Although fasting glucose was an independent predictor of diabetes, using fasting glucose alone to screen NAFLD patients was limited by its low sensitivity. When normal fasting glucose was set at 5.6 mm according to the latest ADA criteria, the sensitivity in detecting diabetes was only 79%. Using 6.1 mm, the old definition of normal fasting glucose, the sensitivity for fasting glucose alone in detecting diabetes further decreases to 63%. In other words, OGTT can be considered a routine assessment for NAFLD patients in view of the high prevalence of postchallenge hyperglycaemia and poor sensitivity of fasting glucose alone. To the least, OGTT should be performed in NAFLD patients with IFG and/or low HDL cholesterol level, both of which being independent factors associated with diabetes in our cohort.
Does it matter to miss postchallenge hyperglycaemia? In our study, IGT and diabetes patients were more likely to have significant necroinflammation or liver fibrosis. While the majority of patients with normal glucose regulation had no or minimal liver fibrosis, stage 3 or 4 fibrosis was present in 5% and 17% of patients with IGT and diabetes, respectively. Similarly, 92% of patients with normal glucose regulation had no or minimal necroinflammation. By contrast, grade 2 necroinflammation was present in 33% and 25% of patients with IGT and diabetes, respectively. Besides having more severe NAFLD, patients with isolated postchallenge hyperglycaemia are also at risk of developing cardiovascular complications. Among 181 Swedish patients with acute myocardial infarction, previous undiagnosed IGT and diabetes occurred in 40% and 25%, respectively.26 Moreover, isolated postchallenge hyperglycaemia doubles the risk of cardiovascular events and mortality.27–29 In a prospective study on more than 2500 Japanese, IGT, but not IFG, increased the risk of dying from cardiovascular disease by 2.2-fold.30 These data suggest that isolated postchallenge hyperglycaemia not only is common in high-risk individuals, but also predicts poor outcome.
The association among dysglycaemia, cardiovascular disease and NASH probably reflects that the diseases are part of the metabolic syndrome and share common aetiologies. Diabetes is a chronic low-grade inflammatory state. For example, proinflammatory cytokines-like tumour necrosis factor-α, interleukin-6 and interleukin-18 are hypersecreted, whereas anti-inflammatory cytokines-like adiponectin are suppressed. In fact, some of these cytokines are also involved in the development of NASH. Among different populations, hypoadiponectinemia is associated with NAFLD and even NASH.31, 32 In addition, nuclear factor-κB activation and upregulation of tumour necrosis factor-α, interleukin-6 and intercellular adhesion molecule-1 are involved in animal models of steatohepatitis.33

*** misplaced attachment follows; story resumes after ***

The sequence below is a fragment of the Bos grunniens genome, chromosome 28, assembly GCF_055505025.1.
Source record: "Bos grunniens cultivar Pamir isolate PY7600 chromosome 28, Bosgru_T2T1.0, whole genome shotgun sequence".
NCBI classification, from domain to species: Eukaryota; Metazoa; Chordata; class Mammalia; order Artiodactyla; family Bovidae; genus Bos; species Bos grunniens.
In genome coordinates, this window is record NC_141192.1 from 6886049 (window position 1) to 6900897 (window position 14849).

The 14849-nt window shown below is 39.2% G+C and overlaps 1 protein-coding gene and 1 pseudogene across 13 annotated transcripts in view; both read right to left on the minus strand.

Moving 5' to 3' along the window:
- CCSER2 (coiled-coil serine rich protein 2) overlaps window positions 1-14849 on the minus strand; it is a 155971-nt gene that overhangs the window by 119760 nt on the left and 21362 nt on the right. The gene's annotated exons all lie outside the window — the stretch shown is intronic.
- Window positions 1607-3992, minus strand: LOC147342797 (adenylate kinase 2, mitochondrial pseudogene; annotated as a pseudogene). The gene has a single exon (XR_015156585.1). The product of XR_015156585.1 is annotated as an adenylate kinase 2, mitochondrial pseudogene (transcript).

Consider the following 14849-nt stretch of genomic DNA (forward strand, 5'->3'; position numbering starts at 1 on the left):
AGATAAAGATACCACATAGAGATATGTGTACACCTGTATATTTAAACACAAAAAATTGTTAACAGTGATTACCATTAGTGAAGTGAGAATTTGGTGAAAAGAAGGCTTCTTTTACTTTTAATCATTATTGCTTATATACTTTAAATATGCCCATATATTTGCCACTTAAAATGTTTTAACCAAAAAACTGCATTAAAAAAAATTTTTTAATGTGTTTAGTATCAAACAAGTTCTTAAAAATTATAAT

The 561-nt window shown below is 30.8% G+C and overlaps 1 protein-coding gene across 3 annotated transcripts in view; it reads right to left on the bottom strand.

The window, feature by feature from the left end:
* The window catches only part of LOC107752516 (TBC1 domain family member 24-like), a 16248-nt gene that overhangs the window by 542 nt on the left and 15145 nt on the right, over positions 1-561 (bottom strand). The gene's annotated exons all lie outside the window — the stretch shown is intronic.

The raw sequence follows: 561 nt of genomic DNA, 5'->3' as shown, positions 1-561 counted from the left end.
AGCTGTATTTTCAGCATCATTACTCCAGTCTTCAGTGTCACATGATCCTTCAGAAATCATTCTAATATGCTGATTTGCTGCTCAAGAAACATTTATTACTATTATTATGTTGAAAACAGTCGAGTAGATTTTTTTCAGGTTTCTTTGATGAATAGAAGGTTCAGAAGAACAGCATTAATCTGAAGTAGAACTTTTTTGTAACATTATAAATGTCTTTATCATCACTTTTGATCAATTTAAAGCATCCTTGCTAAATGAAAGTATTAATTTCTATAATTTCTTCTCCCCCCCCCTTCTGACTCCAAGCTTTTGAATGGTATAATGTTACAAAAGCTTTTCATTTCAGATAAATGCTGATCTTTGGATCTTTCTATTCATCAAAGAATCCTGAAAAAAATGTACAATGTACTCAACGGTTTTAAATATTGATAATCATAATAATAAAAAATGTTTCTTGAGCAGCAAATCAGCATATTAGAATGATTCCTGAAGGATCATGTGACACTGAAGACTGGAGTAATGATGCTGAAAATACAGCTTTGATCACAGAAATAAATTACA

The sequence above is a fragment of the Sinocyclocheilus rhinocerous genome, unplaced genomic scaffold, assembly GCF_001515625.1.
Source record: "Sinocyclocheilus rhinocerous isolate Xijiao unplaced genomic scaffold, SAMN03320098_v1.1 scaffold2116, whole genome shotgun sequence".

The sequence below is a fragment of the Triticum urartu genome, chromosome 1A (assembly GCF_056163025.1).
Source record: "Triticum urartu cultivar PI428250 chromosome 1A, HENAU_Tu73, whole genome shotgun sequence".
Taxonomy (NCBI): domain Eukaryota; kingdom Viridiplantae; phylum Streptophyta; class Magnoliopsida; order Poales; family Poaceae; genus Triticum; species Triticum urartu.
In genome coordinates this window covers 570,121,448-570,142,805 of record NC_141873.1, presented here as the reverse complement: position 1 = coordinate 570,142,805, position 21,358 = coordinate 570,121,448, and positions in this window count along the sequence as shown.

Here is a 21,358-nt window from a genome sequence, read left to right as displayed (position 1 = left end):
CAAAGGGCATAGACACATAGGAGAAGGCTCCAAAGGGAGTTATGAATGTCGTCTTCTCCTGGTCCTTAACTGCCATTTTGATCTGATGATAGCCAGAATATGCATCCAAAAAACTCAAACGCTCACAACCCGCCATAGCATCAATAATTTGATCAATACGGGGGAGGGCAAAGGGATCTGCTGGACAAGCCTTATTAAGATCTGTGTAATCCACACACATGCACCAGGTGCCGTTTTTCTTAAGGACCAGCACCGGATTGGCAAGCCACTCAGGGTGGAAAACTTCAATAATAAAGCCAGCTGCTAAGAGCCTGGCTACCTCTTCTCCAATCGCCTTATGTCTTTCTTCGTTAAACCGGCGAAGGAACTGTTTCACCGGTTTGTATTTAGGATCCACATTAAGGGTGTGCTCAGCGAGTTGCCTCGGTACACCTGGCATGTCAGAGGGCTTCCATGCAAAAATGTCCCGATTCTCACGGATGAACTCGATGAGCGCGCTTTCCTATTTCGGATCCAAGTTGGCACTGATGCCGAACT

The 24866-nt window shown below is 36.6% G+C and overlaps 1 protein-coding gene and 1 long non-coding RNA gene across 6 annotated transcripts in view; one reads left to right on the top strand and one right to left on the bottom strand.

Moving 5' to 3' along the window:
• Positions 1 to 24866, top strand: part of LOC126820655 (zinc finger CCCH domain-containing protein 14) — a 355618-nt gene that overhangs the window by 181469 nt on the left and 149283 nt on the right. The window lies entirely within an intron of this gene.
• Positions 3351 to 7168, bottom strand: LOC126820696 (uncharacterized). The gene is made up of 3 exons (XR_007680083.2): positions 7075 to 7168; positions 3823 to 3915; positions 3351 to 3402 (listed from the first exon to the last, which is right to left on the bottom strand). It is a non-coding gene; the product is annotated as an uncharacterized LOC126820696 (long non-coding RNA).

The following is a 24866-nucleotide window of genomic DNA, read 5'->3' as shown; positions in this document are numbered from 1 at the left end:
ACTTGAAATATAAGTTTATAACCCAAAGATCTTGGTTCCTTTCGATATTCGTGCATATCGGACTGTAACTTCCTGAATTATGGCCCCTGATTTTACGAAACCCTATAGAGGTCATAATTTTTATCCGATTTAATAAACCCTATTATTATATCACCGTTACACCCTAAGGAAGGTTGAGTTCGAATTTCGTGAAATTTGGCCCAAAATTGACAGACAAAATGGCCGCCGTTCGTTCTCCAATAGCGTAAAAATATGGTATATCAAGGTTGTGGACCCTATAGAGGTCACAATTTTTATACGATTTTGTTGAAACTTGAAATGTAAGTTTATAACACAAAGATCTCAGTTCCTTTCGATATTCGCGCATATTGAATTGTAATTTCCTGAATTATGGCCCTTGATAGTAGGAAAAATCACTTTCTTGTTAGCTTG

Our study has several limitations. First, the number of patients is relatively small. However, our cohort has comprehensive metabolic profile and histological data. This is superior to radiological studies that are limited by their accuracy and inability to assess necroinflammation and fibrosis.34 Secondly, our patients were recruited from secondary and tertiary referral centres and our data may not reflect the true prevalence of IGT and diabetes among NAFLD patients in the community. Nevertheless, the metabolic profiles of NAFLD patients in our cohort are similar to those identified in the community by ultrasound screening.6, 35 As NAFLD is strongly associated with cardiovascular events, our data further support the need for comprehensive workup including OGTT in these patients.1, 2 Thirdly, our cohort contains Chinese patients only. These findings need to be confirmed in other ethnic groups. Fourthly, the control group in this study represents healthy individuals from the community. Although this provides data regarding the prevalence of postchallenge hyperglycaemia and diabetes in the general population in this age- and gender-group, our data cannot discern whether the high prevalence of dysglycaemia in the NAFLD patients was due to the liver disease or other metabolic factors. In particular, the control group was not matched for BMI with the NAFLD cases. Obesity per se is associated with a higher prevalence of dysglycaemia.
In conclusion, isolated postchallenge hyperglycaemia is common among Chinese NAFLD patients without history of diabetes. It is associated with histological severe disease, and cannot be accurately predicted by any fasting glucose cut-off.